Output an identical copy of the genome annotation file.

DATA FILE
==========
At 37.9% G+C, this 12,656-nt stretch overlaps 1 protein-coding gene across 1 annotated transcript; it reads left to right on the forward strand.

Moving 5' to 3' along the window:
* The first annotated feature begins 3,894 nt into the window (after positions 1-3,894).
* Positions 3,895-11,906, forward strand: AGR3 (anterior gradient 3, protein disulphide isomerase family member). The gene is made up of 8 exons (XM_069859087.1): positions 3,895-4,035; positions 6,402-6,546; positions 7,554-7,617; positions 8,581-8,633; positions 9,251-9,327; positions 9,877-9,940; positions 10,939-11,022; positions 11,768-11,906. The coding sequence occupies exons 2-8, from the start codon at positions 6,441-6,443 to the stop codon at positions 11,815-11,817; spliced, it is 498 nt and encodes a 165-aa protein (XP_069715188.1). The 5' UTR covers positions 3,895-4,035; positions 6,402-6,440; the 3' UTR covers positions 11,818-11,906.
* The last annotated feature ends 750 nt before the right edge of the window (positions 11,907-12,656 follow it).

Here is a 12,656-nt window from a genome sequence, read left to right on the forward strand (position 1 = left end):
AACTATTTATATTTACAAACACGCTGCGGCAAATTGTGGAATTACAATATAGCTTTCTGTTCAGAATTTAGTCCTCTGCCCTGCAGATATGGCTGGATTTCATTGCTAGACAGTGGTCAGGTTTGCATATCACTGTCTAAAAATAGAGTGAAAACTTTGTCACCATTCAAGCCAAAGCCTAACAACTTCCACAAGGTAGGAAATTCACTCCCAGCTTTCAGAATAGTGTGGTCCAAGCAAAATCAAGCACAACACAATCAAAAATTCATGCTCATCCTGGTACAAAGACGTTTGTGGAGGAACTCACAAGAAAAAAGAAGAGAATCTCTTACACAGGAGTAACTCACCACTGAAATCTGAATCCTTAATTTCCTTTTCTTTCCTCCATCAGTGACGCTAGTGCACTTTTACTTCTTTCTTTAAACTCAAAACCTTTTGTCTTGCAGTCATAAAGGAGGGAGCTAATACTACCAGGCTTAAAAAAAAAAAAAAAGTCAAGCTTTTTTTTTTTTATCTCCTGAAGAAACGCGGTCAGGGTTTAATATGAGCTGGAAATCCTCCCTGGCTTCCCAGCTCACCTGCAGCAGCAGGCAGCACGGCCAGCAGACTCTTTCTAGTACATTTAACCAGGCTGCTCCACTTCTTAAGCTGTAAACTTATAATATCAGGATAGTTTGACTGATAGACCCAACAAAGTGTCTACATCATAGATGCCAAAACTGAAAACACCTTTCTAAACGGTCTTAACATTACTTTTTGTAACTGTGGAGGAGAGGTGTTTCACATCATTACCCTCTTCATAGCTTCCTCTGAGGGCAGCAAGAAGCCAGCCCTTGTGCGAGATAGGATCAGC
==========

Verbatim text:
At 37.9% G+C, this 12,656-nt stretch overlaps 1 protein-coding gene across 1 annotated transcript; it reads left to right on the forward strand.

Moving 5' to 3' along the window:
* The first annotated feature begins 3,894 nt into the window (after positions 1-3,894).
* Positions 3,895-11,906, forward strand: AGR3 (anterior gradient 3, protein disulphide isomerase family member). The gene is made up of 8 exons (XM_069859087.1): positions 3,895-4,035; positions 6,402-6,546; positions 7,554-7,617; positions 8,581-8,633; positions 9,251-9,327; positions 9,877-9,940; positions 10,939-11,022; positions 11,768-11,906. The coding sequence occupies exons 2-8, from the start codon at positions 6,441-6,443 to the stop codon at positions 11,815-11,817; spliced, it is 498 nt and encodes a 165-aa protein (XP_069715188.1). The 5' UTR covers positions 3,895-4,035; positions 6,402-6,440; the 3' UTR covers positions 11,818-11,906.
* The last annotated feature ends 750 nt before the right edge of the window (positions 11,907-12,656 follow it).

Here is a 12,656-nt window from a genome sequence, read left to right on the forward strand (position 1 = left end):
AACTATTTATATTTACAAACACGCTGCGGCAAATTGTGGAATTACAATATAGCTTTCTGTTCAGAATTTAGTCCTCTGCCCTGCAGATATGGCTGGATTTCATTGCTAGACAGTGGTCAGGTTTGCATATCACTGTCTAAAAATAGAGTGAAAACTTTGTCACCATTCAAGCCAAAGCCTAACAACTTCCACAAGGTAGGAAATTCACTCCCAGCTTTCAGAATAGTGTGGTCCAAGCAAAATCAAGCACAACACAATCAAAAATTCATGCTCATCCTGGTACAAAGACGTTTGTGGAGGAACTCACAAGAAAAAAGAAGAGAATCTCTTACACAGGAGTAACTCACCACTGAAATCTGAATCCTTAATTTCCTTTTCTTTCCTCCATCAGTGACGCTAGTGCACTTTTACTTCTTTCTTTAAACTCAAAACCTTTTGTCTTGCAGTCATAAAGGAGGGAGCTAATACTACCAGGCTTAAAAAAAAAAAAAAAGTCAAGCTTTTTTTTTTTTATCTCCTGAAGAAACGCGGTCAGGGTTTAATATGAGCTGGAAATCCTCCCTGGCTTCCCAGCTCACCTGCAGCAGCAGGCAGCACGGCCAGCAGACTCTTTCTAGTACATTTAACCAGGCTGCTCCACTTCTTAAGCTGTAAACTTATAATATCAGGATAGTTTGACTGATAGACCCAACAAAGTGTCTACATCATAGATGCCAAAACTGAAAACACCTTTCTAAACGGTCTTAACATTACTTTTTGTAACTGTGGAGGAGAGGTGTTTCACATCATTACCCTCTTCATAGCTTCCTCTGAGGGCAGCAAGAAGCCAGCCCTTGTGCGAGATAGGATCAGC